'. . . . In view of the decision of the Privy Council in Maung Kyin v. Ma Shwe La, it may be open to them to do so despite Section 92, Indian Evidence Act, but it would require to be established by satisfactory evidence.'

We do not treat this case as an authority for the proposition which had been urged before us by Mr. R.E. Kotwal, and even if the learned Judges there intended to lay down any such proposition, we are of the opinion that it would be a case of a wrong application of the principle enunciated in Maung Kyin v. Ma Shwe La, and we would be justified in differing from the same, particularly because the effect of the words 'or their representatives in interest' used in Section 92, Indian Evidence Act was not at all brought to the notice of, nor was it considered by, the learned Judges when they arrived at the decision in Hiraji v. Vishnu.

9. When this line of argument did not avail Mr. R.B. Kotwal, be urged before us that in so far as defendants 1 to 4 had taken the suit properties on the partition of 1929 knowing full well that they were held by Ramnath and Rampratap as mortgagees and also agreeing that they would hold the same as such, it would be a fraud on the part of defendants 1 to 4 to turn round and now urge before the Court that the transactions as between the plaintiff on the one hand and Ramnath and Rampratap on the other were sales and not mortgages and that the plaintiff was not entitled to lead any evidence in regard to the true nature of the transactions. Reliance was placed in support of this position on the observations of their Lord-ships of the Privy Council in Maung Kyin v. Ma, Shwe La, 44 Ind. App. 236 :

If Section 92 applied, proviso (1) would seem to be in point, because it would be a fraud to insist upon a claim to property arising under such a transaction, the claimant showing that the true owner had never patted with it'.

It was therefore, urged that allowing defendants 1 to 4 to take up the contention which they how did would be tantamount to permit them to commit a fraud and that was enough to bring the case within proviso (1) to Section 92, Evidence Act. In the context in which these observations were made by their Lordships of the Privy Council, it is abundantly clear that they wore obiter dicta. We are aware that the obiter dicta of their Lordships of the Privy Council are entitled to the highest consideration. But even so, we would be justified in looking to the plain terms of Section 92, Evidence Act and coming to a conclusion on our own in regard to their construction. Even in Ganu v. Bhau, 20 Bom. L. R. 684, Mr. Shah J. expressed a similar opinion following these observations of their Lordships of the Privy Council. He observed (p. 688):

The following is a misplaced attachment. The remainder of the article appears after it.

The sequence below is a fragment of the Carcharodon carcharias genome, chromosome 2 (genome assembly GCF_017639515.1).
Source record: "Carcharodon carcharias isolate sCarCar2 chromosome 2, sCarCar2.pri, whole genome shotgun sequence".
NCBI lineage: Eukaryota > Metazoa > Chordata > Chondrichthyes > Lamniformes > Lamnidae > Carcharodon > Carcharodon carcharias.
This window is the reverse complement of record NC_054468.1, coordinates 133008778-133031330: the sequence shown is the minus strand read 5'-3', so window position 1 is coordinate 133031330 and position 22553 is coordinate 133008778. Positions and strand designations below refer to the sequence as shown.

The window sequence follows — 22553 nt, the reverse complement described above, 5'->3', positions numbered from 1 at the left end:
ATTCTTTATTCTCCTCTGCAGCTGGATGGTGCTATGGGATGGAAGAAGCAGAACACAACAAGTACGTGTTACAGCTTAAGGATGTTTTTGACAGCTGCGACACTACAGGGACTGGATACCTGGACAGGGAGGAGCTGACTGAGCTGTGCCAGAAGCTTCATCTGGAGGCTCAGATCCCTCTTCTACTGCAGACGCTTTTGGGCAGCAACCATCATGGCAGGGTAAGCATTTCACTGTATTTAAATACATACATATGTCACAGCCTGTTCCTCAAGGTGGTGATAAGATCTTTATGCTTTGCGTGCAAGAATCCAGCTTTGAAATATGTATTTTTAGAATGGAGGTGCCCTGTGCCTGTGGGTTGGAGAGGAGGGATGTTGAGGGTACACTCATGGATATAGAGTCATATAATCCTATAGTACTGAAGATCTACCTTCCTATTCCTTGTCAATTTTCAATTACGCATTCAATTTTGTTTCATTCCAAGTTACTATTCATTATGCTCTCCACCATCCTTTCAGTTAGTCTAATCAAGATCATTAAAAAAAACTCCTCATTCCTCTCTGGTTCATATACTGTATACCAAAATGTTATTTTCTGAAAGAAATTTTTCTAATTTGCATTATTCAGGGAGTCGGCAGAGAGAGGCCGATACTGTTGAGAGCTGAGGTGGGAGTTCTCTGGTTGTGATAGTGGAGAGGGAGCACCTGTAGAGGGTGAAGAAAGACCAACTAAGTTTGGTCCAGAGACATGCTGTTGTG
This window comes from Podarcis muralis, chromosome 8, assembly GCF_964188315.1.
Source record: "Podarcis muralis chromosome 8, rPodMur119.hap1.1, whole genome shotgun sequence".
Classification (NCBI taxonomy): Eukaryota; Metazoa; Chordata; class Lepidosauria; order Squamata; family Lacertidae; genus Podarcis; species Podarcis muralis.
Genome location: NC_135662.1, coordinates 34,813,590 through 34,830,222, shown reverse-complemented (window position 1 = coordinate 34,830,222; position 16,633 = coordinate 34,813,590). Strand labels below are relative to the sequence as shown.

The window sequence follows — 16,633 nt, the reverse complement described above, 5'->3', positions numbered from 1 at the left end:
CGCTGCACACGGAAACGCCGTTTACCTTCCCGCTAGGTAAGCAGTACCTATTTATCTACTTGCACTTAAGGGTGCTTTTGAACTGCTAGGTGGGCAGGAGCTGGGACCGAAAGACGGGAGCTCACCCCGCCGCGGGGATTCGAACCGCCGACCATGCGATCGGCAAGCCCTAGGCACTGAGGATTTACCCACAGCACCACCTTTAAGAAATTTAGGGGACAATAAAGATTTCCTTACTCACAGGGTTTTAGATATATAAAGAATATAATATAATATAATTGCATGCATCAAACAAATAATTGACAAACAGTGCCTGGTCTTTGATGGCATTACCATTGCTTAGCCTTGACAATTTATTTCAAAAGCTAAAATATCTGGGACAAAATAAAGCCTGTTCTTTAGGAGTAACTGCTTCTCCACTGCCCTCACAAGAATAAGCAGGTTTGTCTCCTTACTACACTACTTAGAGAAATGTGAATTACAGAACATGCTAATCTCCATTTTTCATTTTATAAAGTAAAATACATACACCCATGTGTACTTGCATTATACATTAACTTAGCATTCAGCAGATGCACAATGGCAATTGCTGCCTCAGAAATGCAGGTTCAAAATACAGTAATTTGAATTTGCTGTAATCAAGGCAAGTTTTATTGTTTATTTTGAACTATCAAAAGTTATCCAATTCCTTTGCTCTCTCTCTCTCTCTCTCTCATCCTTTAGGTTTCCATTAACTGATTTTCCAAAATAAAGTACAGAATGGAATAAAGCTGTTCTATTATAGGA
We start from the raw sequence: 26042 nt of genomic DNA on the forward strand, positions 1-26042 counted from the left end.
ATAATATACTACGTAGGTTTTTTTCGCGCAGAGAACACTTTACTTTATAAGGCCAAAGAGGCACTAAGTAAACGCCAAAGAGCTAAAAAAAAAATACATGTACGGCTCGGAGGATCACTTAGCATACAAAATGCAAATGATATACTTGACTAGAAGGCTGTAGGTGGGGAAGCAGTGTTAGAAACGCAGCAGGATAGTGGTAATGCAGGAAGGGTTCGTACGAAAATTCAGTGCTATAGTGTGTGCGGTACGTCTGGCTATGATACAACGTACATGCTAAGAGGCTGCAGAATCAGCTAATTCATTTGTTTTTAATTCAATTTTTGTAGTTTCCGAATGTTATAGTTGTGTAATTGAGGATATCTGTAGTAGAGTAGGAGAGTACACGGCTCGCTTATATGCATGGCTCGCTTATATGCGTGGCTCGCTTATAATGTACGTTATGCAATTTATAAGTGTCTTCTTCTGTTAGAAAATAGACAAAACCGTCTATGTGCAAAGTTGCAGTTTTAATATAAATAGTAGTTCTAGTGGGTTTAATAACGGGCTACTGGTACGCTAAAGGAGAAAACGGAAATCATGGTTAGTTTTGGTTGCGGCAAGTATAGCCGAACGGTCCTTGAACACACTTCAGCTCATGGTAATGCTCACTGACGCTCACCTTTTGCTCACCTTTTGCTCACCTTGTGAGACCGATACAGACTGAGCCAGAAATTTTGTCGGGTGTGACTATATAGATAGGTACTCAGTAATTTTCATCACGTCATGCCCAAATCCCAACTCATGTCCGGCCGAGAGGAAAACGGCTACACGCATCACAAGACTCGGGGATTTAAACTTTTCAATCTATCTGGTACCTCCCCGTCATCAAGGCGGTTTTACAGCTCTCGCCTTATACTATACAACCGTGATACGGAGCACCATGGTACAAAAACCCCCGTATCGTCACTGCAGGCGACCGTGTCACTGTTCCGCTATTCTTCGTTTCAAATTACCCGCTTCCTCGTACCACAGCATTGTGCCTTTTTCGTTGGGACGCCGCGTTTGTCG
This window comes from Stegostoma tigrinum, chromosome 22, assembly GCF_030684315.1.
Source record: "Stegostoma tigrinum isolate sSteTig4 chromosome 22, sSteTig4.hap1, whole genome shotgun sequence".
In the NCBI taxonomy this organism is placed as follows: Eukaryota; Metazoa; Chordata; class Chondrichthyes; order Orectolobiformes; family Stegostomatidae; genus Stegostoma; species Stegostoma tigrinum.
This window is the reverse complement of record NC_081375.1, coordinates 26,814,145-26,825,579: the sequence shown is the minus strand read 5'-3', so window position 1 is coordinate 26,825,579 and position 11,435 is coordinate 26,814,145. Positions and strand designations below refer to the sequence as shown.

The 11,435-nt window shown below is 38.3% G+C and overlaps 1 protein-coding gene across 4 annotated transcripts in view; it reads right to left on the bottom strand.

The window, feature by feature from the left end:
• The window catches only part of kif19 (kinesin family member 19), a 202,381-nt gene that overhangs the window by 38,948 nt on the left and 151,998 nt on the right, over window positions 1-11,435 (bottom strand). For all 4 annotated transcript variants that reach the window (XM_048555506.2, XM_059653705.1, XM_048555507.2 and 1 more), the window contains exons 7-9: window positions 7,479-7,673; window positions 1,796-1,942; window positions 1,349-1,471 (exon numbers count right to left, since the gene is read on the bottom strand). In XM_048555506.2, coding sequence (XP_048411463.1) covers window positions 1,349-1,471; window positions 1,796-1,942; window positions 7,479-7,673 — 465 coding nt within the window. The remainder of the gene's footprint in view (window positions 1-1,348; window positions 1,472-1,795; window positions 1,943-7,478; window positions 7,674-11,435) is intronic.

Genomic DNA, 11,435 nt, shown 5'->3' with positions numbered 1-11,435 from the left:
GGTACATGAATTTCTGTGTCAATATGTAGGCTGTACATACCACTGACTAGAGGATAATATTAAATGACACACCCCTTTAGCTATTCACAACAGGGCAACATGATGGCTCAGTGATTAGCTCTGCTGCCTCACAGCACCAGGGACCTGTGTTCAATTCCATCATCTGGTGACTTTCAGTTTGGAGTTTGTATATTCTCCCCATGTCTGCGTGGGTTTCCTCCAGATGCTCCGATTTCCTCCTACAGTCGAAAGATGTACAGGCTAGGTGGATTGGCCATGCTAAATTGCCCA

'As regards the earlier transaction in favour o! Shankar, it seems to me that under proviso (1) to Section 92, it is open to the plaintiff to adduce evidence to prove any fact which would entitle him to a decree or order relating thereto such as fraud. His allegation in substance isone of fraud, namely that though Bhau entered into these transactions with the full knowledge, of the fact that Shankar was really a mortgagee and not the owner, of the property, be now turns round and says that he had no such knowledge'.

We have to offer the same remarks in regard to these observations of Shah J. as we did in regard to the observations of their Lordships of the Privy Council referred to earlier. The question whether proviso 1 to Section 92, Evidence Act is applicable is not so simple. A mere averment of fraud: without any particulars would be of no avail to a party. In order to plead fraud effectively the particulars of fraud must be given by the party, and in the absence of such particulars, there can-not be any. proper averment of fraud. Even so, the fraud which is alleged must be such as enters into the transaction itself and enables the party to avoid the transaction. It must be fraud within the meaning of the term as used in Section 17(3), Contract Act, and unless and until the allegations amount to that, there cannot be any valid plea of fraud which can be taken up by a party. Merely because a party knew the circumstances under which the previous transaction had been entered into and was thereby affected with the knowledge of the circumstances attendant upon the transaction when he in his turn entered into his own transaction, it does not follow that he would be guilty of fraud if he set up a title contrary to the facts and circumstances thus known to him.